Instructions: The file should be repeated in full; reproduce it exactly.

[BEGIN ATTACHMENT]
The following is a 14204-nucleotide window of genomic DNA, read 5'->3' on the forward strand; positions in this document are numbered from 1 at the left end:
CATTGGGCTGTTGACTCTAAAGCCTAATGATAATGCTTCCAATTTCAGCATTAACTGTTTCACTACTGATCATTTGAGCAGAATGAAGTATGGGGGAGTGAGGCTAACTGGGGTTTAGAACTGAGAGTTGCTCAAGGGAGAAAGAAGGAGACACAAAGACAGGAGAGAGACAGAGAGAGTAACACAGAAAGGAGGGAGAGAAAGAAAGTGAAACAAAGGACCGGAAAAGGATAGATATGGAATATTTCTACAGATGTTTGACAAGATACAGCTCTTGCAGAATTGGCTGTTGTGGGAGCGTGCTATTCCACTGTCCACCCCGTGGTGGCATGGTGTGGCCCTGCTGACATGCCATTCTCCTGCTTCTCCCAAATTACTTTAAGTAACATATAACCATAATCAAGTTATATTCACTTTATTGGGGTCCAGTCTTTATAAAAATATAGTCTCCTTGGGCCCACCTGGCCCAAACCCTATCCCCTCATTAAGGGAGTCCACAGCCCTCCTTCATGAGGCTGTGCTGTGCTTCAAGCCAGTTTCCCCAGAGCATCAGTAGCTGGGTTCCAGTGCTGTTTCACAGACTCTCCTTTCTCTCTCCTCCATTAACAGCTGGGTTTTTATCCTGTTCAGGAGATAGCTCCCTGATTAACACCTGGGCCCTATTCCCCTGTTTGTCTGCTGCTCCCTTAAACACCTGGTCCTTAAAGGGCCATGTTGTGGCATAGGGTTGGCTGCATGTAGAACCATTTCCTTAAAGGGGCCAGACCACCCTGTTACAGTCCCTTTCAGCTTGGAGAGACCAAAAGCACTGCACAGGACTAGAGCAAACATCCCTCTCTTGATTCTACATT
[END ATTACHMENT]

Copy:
The following is a 14204-nucleotide window of genomic DNA, read 5'->3' on the forward strand; positions in this document are numbered from 1 at the left end:
CATTGGGCTGTTGACTCTAAAGCCTAATGATAATGCTTCCAATTTCAGCATTAACTGTTTCACTACTGATCATTTGAGCAGAATGAAGTATGGGGGAGTGAGGCTAACTGGGGTTTAGAACTGAGAGTTGCTCAAGGGAGAAAGAAGGAGACACAAAGACAGGAGAGAGACAGAGAGAGTAACACAGAAAGGAGGGAGAGAAAGAAAGTGAAACAAAGGACCGGAAAAGGATAGATATGGAATATTTCTACAGATGTTTGACAAGATACAGCTCTTGCAGAATTGGCTGTTGTGGGAGCGTGCTATTCCACTGTCCACCCCGTGGTGGCATGGTGTGGCCCTGCTGACATGCCATTCTCCTGCTTCTCCCAAATTACTTTAAGTAACATATAACCATAATCAAGTTATATTCACTTTATTGGGGTCCAGTCTTTATAAAAATATAGTCTCCTTGGGCCCACCTGGCCCAAACCCTATCCCCTCATTAAGGGAGTCCACAGCCCTCCTTCATGAGGCTGTGCTGTGCTTCAAGCCAGTTTCCCCAGAGCATCAGTAGCTGGGTTCCAGTGCTGTTTCACAGACTCTCCTTTCTCTCTCCTCCATTAACAGCTGGGTTTTTATCCTGTTCAGGAGATAGCTCCCTGATTAACACCTGGGCCCTATTCCCCTGTTTGTCTGCTGCTCCCTTAAACACCTGGTCCTTAAAGGGCCATGTTGTGGCATAGGGTTGGCTGCATGTAGAACCATTTCCTTAAAGGGGCCAGACCACCCTGTTACAGTCCCTTTCAGCTTGGAGAGACCAAAAGCACTGCACAGGACTAGAGCAAACATCCCTCTCTTGATTCTACATT